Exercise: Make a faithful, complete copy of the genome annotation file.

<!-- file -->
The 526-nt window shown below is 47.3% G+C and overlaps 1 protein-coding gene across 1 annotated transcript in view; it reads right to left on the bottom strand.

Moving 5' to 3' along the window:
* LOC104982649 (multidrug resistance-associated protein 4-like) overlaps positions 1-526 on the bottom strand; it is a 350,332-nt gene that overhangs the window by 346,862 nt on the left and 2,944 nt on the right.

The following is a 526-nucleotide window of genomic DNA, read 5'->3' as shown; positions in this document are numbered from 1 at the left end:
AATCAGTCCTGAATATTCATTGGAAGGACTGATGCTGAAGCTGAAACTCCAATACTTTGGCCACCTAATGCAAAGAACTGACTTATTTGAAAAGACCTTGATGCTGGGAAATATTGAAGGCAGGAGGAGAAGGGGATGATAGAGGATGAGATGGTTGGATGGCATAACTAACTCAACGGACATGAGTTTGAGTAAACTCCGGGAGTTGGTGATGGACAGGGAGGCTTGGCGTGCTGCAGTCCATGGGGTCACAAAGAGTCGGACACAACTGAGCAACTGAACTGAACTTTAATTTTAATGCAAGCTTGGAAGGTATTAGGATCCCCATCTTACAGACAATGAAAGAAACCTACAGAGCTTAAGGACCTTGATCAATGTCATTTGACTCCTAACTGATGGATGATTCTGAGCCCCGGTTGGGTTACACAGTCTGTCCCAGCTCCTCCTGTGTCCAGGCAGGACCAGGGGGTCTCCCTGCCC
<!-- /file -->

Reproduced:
The 526-nt window shown below is 47.3% G+C and overlaps 1 protein-coding gene across 1 annotated transcript in view; it reads right to left on the bottom strand.

Moving 5' to 3' along the window:
* LOC104982649 (multidrug resistance-associated protein 4-like) overlaps positions 1-526 on the bottom strand; it is a 350,332-nt gene that overhangs the window by 346,862 nt on the left and 2,944 nt on the right.

The following is a 526-nucleotide window of genomic DNA, read 5'->3' as shown; positions in this document are numbered from 1 at the left end:
AATCAGTCCTGAATATTCATTGGAAGGACTGATGCTGAAGCTGAAACTCCAATACTTTGGCCACCTAATGCAAAGAACTGACTTATTTGAAAAGACCTTGATGCTGGGAAATATTGAAGGCAGGAGGAGAAGGGGATGATAGAGGATGAGATGGTTGGATGGCATAACTAACTCAACGGACATGAGTTTGAGTAAACTCCGGGAGTTGGTGATGGACAGGGAGGCTTGGCGTGCTGCAGTCCATGGGGTCACAAAGAGTCGGACACAACTGAGCAACTGAACTGAACTTTAATTTTAATGCAAGCTTGGAAGGTATTAGGATCCCCATCTTACAGACAATGAAAGAAACCTACAGAGCTTAAGGACCTTGATCAATGTCATTTGACTCCTAACTGATGGATGATTCTGAGCCCCGGTTGGGTTACACAGTCTGTCCCAGCTCCTCCTGTGTCCAGGCAGGACCAGGGGGTCTCCCTGCCC